Kicking off a new series about the films our writers have reconsidered, Ella Kemp on going from Frances Na to Frances Ya
I can’t remember how old I was when I first watched Frances Ha, but I know I wasn’t old enough. Not because the film is packed with explicit material, “hide-her-eyes!” scenes or crass jokes, but because Noah Baumbach and Greta Gerwig tapped into a very specific sort of existential ennui. One where you’re at an age when things should make sense, and they just don’t. An age where, as Frances says, you’re “so embarrassed” because you’re “not a real person yet.”
When I watched Frances Ha as a teenager, it got on my nerves. I watched it because I was looking to study film, and it was the one film everyone was quoting on Tumblr. It was always the same few lines and the same few screenshots – the sort to make you feel like you’d seen the film when you knew you hadn't. I knew that Noah Baumbach had directed it, based on a script he had co-written with Greta Gerwig, who was subsequently cast as Frances. The director has previously worked with Gerwig on 2010’s Greenberg, but Frances Ha is the film that really put him on the map (in my Tumblr-adjacent circles at least), while it probably remains his most widely celebrated film today.
It’s a movie about love and independence, but the platonic kind, mostly. It’s about 27-year-old dancer Frances Halladay, who has to adjust to her best friend Sophie breaking free and moving further into adult life without her. Any young woman, or any young person full stop, seemed perfectly primed to see themselves – either directly or emotionally – in this film. The pressure to love it felt immense – to quote it as a major part of my personality. Anything else seemed like a failure. But watching for the first time I was frustrated by the offbeat humour, the way Frances smiles when she’s uncomfortable and thinks out loud and struggles to find her purpose in life but keeps dancing. I wasn’t a particularly troubled teenager, but I was still a teenager. It all seemed a bit silly.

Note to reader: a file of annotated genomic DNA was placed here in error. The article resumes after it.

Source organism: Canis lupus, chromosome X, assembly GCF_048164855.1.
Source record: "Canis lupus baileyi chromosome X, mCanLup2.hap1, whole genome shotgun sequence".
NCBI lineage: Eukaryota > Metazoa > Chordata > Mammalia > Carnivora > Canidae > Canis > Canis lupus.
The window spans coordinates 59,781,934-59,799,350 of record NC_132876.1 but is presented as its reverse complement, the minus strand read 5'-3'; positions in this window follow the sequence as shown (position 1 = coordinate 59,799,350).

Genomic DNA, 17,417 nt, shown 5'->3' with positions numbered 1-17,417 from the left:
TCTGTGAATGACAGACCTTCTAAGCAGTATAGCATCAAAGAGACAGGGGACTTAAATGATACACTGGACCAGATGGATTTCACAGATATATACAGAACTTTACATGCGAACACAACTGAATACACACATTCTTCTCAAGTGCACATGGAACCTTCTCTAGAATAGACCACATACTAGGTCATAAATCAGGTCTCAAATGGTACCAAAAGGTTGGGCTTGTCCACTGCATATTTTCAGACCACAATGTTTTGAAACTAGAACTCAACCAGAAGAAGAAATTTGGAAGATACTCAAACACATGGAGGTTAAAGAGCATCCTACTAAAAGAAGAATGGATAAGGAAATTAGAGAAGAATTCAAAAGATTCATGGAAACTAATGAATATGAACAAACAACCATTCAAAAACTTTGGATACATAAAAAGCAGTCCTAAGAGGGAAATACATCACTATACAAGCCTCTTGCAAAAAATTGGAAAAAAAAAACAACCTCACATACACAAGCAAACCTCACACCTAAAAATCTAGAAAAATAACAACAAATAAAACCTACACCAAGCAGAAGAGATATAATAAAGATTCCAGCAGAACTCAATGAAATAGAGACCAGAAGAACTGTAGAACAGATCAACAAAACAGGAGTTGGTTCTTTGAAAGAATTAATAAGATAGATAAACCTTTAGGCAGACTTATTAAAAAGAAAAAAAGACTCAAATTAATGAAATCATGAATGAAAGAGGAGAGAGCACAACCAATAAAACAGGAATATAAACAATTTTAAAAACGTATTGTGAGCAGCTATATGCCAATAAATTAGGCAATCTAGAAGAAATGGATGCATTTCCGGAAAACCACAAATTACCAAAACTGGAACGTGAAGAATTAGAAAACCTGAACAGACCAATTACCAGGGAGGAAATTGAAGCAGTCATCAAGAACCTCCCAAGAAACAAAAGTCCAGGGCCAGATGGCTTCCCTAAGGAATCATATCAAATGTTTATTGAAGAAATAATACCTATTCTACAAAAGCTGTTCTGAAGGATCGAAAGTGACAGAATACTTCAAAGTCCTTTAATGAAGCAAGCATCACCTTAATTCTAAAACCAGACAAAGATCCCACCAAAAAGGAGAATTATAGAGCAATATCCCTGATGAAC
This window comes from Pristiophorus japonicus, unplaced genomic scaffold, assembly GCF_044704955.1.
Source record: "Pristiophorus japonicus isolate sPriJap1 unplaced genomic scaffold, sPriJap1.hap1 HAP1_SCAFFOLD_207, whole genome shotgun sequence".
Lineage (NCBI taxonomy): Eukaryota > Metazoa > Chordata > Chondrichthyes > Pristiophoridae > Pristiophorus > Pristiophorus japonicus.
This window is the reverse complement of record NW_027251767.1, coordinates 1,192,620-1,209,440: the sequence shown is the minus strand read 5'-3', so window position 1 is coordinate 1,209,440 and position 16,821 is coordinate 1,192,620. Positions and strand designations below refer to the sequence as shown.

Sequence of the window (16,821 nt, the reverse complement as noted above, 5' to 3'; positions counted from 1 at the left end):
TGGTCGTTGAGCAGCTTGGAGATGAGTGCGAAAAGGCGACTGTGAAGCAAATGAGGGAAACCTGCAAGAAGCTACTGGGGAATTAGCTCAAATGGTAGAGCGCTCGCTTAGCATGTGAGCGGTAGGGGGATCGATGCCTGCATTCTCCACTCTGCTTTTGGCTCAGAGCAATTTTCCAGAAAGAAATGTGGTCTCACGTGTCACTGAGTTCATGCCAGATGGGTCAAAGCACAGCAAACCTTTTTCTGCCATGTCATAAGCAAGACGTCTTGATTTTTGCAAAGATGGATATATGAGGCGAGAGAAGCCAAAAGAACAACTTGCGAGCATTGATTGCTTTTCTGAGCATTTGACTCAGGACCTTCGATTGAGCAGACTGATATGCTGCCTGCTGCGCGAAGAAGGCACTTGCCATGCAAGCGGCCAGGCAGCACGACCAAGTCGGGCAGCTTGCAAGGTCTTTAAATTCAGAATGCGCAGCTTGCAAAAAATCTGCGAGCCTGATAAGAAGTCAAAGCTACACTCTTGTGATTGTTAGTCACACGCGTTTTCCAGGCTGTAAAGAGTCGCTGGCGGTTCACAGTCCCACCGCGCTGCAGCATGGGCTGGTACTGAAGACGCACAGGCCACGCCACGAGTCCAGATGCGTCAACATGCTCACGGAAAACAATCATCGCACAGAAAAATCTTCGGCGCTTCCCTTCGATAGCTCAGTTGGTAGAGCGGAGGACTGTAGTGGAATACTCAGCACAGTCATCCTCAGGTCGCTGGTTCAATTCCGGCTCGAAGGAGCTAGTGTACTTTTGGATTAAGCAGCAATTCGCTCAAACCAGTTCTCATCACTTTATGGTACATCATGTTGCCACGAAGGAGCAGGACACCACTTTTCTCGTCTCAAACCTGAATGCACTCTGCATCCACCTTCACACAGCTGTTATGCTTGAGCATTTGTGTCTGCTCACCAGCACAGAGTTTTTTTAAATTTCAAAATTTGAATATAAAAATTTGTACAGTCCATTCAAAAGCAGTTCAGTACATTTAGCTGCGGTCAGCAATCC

I let Frances Ha rest for a few years, studied a lot, worked a lot, became a film critic. Then I rewatched the film last year, aged 23, and everything felt brand new. My first feeling after this second viewing was one of deep shame, a sense of kicking my younger self for not understanding, and for missing out on the last few years of worshipping at this film’s altar. Suddenly it all made sense: celebratory dinners after getting a tax rebate, jabs at New York artists too rich to be artists but too artistic to be properly rich, three-hour brunch friends, the knowing teases about being undateable. Was it because I had now seen so much more from Baumbach and Gerwig, or was it because I’d grown so much myself?
I credit my change of heart to a specific, serendipitously life-affirming moment in the film. Frances runs down the street and all the way home – for no other reason than finishing her day, there’s no particular celebration – to David Bowie’s “Modern Love.” It’s a giddy, almost euphoric moment in a completely ordinary setting that felt like a bolt of lighting, reminding me of New Year’s Eve from a few weeks before (you know, when 2020 felt like a distant concept still full of hope). The song came on a few minutes after midnight, and it was one of those rare moments where everyone in the room just agreed. The mood lifted and vibrated with energy. I felt that sensation while rewatching Frances Ha, and I felt it again when rewatching it in 2021, a year on, worn down by everything the last twelve months has thrown at us – but galvanised once again, for a brief moment, by this diamond in the rough.
There’s a moment in the film where Frances and her roommates, Benji and Lev (why has Adam Driver gone on to superstardom – which is deserved – but Michael Zegen remains so much less celebrated?) are talking about age, and Frances is told, aged 27, that she is old. I’m sure this line reads differently to long-time cinephiles, but I know now I was too young for Frances Ha that first time around. I’ll be 25 in a few months – two years to go before that line starts to sting. Still, too old will always be better than too young, and Frances Ha will always be here to remind me just how good that can feel.
Frances Ha is now streaming on Prime Video.